(3) Exceptions. (i) If the Hospice cannot obtain the written certification within 2 calendar days, after a period begins, it must obtain an oral certification within 2 calendar days and the written certification before it submits a claim for payment.”

For any subsequent 90-day or 60-day hospice period, a written physician recertification must be signed and dated by the hospice medical director, or the physician member of the hospice interdisciplinary team, before or on the beginning day of the 90-day or 60-day hospice period. A Physician Recertification form (DMAS 420A) is provided for provider use. (NOTE: For information on how to access DMAS hospice forms, please reference the “Accessing DMAS Forms” section of this chapter.)  This certification must include a statement that the individual’s medical prognosis (his or her life expectancy) is six months or less, if the illness runs its normal course. 

 

If the hospice provider cannot obtain the written certification within 2 calendar days after a period begins, it must obtain an oral certification within 2 calendar days and the written certification before it submits a claim for payment.  Documentation must be in the chart that the provider received oral certification and date this certification was received.  For individuals who are dually eligible (Medicare/Medicaid), Medicaid will accept the Medicare certification period(s) signed by both physicians (the attending physician and the hospice medical director) within the required Medicare time frames.  This will apply even when the individual becomes Medicare eligible after a period when Medicaid was the primary payer for hospice services.  Hospice services cannot begin prior to the individual’s election of the hospice benefit.  This certification must be maintained in the individual’s medical record.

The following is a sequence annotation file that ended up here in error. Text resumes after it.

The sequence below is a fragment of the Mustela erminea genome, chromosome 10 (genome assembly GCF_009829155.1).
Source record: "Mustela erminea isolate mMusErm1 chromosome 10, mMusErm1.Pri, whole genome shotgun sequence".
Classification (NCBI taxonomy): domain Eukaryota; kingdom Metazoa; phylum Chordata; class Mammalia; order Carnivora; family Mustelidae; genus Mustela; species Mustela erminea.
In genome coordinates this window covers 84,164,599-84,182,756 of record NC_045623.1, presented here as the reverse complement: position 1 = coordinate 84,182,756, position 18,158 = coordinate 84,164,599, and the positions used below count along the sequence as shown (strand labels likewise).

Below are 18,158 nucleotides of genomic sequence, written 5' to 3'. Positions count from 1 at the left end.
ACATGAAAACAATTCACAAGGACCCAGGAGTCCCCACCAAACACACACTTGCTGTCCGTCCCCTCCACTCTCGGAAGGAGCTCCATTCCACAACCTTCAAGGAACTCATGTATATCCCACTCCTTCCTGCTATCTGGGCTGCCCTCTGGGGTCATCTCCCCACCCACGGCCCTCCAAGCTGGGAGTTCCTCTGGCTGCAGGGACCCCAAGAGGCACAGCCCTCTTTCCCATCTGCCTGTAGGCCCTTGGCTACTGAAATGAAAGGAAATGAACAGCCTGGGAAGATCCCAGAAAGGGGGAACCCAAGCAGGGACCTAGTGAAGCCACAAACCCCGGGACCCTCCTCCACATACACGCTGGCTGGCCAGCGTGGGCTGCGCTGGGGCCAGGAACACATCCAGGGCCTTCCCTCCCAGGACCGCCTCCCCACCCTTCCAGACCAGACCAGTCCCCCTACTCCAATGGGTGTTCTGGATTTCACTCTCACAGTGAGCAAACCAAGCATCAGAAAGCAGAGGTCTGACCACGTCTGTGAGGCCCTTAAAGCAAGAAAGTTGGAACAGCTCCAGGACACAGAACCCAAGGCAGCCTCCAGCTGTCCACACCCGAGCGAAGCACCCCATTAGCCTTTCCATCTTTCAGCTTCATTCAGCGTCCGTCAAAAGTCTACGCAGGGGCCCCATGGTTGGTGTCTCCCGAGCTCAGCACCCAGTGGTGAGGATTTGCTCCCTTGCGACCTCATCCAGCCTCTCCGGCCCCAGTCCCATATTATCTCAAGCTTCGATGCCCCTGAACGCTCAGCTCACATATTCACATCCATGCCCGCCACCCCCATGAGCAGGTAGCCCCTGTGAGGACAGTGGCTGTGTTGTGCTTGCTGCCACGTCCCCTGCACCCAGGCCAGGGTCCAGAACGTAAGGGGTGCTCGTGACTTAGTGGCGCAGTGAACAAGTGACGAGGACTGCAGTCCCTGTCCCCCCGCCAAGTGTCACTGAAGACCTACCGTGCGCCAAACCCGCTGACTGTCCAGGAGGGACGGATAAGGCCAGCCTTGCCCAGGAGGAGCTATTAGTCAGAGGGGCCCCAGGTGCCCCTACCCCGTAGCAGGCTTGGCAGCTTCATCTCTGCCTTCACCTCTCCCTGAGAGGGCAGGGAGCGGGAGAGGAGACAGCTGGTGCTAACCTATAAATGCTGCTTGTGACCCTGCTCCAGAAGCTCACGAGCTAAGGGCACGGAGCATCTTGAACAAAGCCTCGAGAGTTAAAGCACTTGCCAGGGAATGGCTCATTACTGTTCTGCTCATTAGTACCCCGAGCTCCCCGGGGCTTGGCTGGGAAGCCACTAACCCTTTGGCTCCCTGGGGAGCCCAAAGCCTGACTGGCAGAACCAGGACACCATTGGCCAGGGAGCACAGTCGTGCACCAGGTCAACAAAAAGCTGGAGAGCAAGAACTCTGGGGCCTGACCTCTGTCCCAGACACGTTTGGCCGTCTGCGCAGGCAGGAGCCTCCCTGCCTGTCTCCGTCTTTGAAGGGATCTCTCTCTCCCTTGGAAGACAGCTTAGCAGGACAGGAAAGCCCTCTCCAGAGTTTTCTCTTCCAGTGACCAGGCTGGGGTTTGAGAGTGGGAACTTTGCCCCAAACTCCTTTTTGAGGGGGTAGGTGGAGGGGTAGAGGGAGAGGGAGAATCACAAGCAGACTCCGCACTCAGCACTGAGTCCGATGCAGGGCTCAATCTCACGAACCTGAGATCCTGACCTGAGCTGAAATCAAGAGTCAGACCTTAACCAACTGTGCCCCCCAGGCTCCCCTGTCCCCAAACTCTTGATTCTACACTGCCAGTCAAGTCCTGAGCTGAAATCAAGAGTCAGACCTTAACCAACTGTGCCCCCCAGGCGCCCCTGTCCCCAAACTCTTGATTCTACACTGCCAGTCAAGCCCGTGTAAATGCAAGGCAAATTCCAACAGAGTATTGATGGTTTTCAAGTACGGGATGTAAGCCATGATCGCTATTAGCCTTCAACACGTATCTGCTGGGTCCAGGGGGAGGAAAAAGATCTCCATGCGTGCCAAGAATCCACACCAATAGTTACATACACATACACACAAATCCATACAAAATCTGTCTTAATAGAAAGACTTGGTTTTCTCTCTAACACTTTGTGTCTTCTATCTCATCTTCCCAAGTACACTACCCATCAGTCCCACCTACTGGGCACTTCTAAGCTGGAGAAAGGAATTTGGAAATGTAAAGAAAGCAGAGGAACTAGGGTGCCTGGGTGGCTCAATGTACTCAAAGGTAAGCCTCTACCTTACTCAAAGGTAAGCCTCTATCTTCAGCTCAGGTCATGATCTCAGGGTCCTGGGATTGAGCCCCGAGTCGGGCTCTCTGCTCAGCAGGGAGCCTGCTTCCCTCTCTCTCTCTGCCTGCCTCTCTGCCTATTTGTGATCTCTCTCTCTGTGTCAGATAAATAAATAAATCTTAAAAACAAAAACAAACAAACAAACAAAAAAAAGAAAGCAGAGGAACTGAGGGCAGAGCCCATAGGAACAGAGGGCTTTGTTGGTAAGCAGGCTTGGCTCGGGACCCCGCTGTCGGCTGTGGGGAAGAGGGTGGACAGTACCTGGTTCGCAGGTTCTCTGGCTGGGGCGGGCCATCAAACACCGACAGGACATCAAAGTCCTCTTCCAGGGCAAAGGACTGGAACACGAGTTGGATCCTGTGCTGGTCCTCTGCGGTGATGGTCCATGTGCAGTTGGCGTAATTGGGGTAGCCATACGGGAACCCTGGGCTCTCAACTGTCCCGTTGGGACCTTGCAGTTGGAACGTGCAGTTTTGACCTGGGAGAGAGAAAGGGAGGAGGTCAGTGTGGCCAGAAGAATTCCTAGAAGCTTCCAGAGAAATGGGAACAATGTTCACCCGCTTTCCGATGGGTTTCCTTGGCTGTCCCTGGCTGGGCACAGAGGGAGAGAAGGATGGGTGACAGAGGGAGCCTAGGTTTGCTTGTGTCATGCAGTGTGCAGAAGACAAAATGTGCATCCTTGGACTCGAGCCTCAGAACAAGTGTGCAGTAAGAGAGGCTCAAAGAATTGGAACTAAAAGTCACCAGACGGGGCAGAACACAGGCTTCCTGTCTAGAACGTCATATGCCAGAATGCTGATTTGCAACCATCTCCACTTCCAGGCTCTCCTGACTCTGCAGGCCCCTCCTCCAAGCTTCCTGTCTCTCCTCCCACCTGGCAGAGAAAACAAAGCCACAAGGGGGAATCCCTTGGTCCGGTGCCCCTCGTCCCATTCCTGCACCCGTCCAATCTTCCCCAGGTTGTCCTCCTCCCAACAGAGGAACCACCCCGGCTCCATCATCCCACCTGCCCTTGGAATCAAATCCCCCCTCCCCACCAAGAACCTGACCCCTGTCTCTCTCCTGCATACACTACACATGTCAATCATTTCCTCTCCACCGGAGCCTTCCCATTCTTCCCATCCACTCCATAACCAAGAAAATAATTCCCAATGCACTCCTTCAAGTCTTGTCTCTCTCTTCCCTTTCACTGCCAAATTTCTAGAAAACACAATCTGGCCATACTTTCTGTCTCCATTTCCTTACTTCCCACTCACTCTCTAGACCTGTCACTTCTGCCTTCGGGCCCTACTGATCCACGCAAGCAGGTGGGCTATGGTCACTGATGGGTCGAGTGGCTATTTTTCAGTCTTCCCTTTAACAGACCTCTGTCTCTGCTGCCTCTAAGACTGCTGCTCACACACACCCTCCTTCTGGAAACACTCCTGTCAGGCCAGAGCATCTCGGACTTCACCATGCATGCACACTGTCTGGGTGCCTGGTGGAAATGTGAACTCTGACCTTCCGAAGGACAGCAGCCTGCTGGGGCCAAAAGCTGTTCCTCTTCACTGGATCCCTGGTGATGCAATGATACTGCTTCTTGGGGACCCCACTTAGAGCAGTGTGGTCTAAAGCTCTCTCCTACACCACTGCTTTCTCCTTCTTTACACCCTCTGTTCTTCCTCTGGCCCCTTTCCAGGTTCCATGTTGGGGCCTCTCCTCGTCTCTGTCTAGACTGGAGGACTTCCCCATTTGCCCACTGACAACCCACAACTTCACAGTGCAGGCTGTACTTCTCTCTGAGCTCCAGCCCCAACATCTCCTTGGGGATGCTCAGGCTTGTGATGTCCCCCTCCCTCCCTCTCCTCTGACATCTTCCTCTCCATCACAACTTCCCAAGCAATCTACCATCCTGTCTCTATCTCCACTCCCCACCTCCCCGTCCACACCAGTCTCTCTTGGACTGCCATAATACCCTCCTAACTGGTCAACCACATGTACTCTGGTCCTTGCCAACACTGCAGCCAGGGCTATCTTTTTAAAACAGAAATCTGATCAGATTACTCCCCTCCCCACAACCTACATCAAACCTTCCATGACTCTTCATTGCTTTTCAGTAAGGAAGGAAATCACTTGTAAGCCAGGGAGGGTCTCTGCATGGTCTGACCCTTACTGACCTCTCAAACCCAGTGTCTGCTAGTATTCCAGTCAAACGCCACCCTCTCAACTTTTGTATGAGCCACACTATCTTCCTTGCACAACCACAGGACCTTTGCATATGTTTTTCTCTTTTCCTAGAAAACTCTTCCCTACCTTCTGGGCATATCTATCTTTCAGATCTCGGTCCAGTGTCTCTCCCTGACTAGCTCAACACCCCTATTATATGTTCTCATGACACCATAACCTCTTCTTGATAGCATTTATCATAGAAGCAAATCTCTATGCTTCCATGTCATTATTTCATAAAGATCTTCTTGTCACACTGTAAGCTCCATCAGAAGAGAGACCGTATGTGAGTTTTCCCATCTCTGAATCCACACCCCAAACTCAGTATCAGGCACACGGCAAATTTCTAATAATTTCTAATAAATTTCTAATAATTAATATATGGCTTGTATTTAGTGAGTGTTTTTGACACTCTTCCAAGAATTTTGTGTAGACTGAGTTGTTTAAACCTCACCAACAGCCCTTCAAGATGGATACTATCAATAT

The hospice medical director, or physician member of the interdisciplinary team, must review and renew the physician plan of care as often as the severity of the individual’s condition requires, but not less than once every 60 days.  The review must be conducted by the attending physician, hospice medical director, or the physician member of the interdisciplinary team, in consultation with the interdisciplinary team.  The professional staff involved in the care of the individual shall promptly alert the attending physician or the hospice medical director of any changes in the individual’s condition which indicate a need to alter the plan of care or to terminate the service.  The plan must include the medication orders with dosages, frequencies, and routes of administration; the treatment orders; the diet order; and any orders for activities, social services, rehabilitative therapies, durable medical equipment and supplies, and ancillary services.  The information may be  incorporated in the interdisciplinary team plan of care. The attending physician, hospice medical director, or physician member of the interdisciplinary team sign and date the interdisciplinary team care plan as changes are made.

 

Physician progress notes should record the individual’s status at the time of visits, as well as any significant changes between visits.  The physician is responsible for signing (name, title) and dating (month, day, year) this required documentation.